I like to picture an economy as a house of interconnected rooms that are only visible, in sections, through windows from the outside.
Here in the United States, I see four kinds of windows into our present economic house:
- Windows into the rooms where a booming housing market once lived have been boarded up for a few years now, spray-painted like those hurricane-battered homes in New Orleans to indicate they are empty.
- Upstairs, where windows were blasted off their frames by the implosion of financial derivatives, the rooms are as if frozen in time. These financial weapons of mass destruction remain shut in amid the shadows of crafty balance sheets by the trillions.
- Other panes are coated in a film of murky uncertainty and confusion, permitting no light to reveal what's inside. Media punditry, political rhetoric, and misinterpreted data swirl about those rooms in a cacophony of errors.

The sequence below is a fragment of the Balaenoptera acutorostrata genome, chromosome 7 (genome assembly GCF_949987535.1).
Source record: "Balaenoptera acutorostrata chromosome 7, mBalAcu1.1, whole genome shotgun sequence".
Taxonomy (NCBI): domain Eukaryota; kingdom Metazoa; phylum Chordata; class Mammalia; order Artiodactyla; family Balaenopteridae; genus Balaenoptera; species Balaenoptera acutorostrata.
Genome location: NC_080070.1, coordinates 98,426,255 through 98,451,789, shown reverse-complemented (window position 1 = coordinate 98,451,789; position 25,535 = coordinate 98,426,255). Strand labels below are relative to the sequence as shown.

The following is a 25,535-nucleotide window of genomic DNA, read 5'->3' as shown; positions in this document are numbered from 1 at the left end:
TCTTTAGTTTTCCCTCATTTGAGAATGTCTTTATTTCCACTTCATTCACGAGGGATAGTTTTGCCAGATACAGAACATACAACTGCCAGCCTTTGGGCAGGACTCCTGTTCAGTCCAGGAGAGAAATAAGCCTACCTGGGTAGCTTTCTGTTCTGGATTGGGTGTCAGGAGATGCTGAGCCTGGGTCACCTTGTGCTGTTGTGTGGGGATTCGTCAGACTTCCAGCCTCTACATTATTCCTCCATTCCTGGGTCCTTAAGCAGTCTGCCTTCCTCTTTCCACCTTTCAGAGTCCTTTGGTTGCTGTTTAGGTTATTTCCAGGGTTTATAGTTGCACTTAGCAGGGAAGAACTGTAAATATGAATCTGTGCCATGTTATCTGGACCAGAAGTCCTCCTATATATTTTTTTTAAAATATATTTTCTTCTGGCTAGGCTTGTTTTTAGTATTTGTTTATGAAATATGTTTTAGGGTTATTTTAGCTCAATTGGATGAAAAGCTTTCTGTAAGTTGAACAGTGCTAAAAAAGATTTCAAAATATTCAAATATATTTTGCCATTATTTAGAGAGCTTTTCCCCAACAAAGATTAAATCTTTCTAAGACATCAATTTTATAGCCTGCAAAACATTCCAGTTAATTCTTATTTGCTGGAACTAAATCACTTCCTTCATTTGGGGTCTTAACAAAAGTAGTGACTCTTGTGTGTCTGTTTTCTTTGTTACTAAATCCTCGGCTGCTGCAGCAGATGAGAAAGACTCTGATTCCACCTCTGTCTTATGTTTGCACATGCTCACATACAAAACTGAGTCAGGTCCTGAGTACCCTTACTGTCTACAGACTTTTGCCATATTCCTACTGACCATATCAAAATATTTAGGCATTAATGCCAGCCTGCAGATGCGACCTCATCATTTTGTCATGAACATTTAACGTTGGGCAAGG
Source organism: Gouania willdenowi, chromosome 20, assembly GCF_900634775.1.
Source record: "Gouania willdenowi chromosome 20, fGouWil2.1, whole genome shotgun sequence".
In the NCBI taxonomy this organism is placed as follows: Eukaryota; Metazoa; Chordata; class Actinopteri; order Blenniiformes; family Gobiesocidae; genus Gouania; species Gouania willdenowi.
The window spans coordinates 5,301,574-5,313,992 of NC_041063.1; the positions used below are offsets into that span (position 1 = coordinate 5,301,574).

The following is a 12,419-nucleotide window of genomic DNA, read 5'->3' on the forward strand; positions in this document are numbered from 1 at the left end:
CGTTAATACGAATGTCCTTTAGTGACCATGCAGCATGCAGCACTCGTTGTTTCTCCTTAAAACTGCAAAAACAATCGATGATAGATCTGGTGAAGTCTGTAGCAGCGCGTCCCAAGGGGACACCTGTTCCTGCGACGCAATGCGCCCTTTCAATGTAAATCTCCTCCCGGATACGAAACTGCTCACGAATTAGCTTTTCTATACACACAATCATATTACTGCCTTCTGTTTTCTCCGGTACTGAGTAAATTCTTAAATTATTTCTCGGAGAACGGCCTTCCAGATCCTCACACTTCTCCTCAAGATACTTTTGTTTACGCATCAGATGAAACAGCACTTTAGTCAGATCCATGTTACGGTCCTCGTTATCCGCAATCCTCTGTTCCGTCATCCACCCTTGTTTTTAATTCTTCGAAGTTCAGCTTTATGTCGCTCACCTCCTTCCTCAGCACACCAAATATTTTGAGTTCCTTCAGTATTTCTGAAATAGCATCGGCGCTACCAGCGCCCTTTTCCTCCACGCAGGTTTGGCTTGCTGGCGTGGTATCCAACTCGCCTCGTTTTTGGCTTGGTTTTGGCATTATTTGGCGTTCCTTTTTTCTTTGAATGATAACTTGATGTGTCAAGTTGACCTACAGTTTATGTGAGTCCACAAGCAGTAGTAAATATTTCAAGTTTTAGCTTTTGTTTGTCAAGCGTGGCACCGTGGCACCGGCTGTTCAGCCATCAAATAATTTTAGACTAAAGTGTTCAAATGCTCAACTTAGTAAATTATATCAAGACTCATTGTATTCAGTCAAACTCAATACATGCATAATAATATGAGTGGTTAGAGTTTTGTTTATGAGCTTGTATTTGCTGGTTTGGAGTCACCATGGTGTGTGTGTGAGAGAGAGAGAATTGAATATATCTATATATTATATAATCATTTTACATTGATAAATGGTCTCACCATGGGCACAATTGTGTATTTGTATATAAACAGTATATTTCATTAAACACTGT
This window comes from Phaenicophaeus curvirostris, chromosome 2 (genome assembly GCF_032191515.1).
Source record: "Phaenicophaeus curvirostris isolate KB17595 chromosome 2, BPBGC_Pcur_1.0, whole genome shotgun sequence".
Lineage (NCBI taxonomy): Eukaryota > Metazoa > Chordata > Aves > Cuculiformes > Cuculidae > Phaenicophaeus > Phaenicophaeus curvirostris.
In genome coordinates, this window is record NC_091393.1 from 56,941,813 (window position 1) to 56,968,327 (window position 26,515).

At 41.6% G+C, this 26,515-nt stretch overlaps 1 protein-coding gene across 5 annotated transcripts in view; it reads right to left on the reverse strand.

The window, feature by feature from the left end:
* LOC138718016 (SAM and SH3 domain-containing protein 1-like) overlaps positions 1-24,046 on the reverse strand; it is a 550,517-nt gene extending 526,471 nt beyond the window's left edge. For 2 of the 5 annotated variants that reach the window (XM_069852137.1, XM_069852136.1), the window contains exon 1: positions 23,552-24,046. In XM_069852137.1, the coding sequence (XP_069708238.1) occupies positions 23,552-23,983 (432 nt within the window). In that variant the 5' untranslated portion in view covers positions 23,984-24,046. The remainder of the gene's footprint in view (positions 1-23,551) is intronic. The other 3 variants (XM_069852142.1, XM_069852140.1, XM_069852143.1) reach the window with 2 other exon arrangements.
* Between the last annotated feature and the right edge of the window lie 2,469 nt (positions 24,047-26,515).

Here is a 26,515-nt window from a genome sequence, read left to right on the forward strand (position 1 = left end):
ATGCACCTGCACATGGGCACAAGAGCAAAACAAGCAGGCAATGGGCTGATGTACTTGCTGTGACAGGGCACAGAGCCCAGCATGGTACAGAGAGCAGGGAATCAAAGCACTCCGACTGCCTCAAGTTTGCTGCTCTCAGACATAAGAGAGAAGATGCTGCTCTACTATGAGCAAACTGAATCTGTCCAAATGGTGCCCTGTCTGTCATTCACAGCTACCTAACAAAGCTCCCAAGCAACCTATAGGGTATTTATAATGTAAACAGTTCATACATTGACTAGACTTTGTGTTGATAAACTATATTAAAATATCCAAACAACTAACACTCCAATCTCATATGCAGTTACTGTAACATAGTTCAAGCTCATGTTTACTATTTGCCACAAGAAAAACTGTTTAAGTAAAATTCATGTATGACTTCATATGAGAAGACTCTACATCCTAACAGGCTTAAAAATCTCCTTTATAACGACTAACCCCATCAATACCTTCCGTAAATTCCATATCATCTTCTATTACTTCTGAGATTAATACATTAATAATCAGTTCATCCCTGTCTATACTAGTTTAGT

- And then there are the steelmakers. With a reliability all their own, I believe that clear windows into the foundries of a nation's metalsmiths yield more direct insight into the underlying health of an economy than most other vantage points. I believe that sustainable recovery is impossible without the widespread participation of the industrial base, and so I continue to hold vigil outside their window.
Steelmakers have observed a rather sudden reversal of the unexpected strength felt through the first several months of this year. Steel prices fell suddenly in May, and just in the past week prices for hot-rolled coil steel products in the U.S. slipped nearly 4%.
Peering through AK Steel's window, we find the company purposefully dialing back about 5% of its capacity in response to a recent slowdown in order intake rates. When considered in the context of emerging caution from all the domestic steelmakers, we get a snapshot of a steel industry that's operating more capacity than real demand can support.
After turning in six consecutive quarterly losses, and after observing a corroborating fall-off in order rates, U.S. Steel
If you want a rosy, upbeat view of the economy, I believe they have windows for that. From where I stand, however, I am sorry to say I see the fires of American industry growing dim once again.